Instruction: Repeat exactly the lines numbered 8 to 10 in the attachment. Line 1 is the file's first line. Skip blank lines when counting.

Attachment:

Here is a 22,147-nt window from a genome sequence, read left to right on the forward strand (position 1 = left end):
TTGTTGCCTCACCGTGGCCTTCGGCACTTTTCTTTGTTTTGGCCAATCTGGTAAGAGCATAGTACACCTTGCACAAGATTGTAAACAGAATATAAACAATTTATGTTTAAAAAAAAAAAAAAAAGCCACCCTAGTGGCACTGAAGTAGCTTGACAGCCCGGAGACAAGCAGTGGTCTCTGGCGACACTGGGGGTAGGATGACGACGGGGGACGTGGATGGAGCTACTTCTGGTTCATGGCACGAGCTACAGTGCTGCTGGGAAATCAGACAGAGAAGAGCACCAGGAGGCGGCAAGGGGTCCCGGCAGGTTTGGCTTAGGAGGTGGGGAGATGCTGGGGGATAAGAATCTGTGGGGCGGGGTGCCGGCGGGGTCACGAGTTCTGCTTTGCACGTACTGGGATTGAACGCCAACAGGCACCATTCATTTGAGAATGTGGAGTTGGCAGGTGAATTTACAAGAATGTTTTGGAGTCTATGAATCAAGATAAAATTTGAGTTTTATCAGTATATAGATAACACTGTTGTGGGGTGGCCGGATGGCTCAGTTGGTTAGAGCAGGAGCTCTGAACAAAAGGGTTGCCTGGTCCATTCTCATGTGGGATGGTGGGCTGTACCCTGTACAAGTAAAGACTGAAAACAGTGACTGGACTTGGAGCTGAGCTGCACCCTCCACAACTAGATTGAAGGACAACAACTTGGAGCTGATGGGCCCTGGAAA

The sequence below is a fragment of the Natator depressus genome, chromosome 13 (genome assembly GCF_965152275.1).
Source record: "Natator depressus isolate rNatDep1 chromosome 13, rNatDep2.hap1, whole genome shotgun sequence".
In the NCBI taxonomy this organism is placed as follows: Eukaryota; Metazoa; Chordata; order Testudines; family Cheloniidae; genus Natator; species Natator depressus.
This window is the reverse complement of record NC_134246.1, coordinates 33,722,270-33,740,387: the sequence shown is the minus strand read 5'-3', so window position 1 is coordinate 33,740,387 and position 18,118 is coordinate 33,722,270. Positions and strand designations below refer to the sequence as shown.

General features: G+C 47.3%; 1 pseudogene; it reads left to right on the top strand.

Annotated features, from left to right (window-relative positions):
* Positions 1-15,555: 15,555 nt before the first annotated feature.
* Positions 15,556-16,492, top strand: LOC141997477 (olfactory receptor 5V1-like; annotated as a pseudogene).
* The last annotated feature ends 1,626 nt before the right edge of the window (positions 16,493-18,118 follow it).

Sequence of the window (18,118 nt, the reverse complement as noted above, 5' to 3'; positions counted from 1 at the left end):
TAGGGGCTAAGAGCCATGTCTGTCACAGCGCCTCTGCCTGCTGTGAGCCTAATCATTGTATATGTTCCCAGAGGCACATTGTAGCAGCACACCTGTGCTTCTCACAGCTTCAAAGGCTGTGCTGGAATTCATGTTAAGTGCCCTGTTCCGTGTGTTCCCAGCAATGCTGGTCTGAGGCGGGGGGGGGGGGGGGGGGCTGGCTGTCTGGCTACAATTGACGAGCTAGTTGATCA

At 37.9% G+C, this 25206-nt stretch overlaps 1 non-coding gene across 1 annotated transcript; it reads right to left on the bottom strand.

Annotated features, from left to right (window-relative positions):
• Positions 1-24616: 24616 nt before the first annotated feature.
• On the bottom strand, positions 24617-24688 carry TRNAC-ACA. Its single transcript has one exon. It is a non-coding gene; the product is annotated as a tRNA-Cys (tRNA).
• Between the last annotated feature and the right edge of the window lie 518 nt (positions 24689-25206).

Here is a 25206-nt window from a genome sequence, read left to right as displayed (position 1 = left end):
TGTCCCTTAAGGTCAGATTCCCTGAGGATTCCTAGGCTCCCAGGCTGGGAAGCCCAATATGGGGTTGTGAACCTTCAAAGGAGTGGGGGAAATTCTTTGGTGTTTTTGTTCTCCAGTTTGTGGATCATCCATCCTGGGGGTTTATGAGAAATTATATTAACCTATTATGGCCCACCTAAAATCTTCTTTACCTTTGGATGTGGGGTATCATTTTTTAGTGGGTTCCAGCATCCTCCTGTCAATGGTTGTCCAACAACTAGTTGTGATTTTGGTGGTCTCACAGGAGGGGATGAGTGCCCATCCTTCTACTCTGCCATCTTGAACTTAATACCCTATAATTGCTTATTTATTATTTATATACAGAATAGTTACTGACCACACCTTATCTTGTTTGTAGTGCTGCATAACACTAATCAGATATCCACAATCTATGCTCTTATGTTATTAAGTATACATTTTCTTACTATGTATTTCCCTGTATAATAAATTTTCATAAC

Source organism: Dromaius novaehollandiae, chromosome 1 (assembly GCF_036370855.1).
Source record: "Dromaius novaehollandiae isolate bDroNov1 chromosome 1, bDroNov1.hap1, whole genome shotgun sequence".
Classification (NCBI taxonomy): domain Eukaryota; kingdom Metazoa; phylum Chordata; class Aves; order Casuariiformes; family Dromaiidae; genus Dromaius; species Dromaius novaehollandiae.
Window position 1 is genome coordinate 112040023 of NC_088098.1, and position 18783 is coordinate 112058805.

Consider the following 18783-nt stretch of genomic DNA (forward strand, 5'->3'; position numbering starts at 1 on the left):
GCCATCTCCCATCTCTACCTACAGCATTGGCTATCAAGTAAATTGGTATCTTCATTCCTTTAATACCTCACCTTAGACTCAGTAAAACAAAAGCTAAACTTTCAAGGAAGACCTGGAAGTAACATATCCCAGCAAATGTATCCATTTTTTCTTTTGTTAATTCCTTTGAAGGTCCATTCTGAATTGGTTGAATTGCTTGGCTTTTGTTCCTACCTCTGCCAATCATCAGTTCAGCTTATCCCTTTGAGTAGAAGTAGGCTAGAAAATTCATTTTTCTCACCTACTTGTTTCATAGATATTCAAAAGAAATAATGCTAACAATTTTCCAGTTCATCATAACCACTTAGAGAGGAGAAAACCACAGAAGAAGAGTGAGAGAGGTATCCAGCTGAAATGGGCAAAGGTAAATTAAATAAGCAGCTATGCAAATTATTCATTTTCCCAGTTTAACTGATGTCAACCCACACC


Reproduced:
Annotated features, from left to right (window-relative positions):
* Positions 1-15,555: 15,555 nt before the first annotated feature.
* Positions 15,556-16,492, top strand: LOC141997477 (olfactory receptor 5V1-like; annotated as a pseudogene).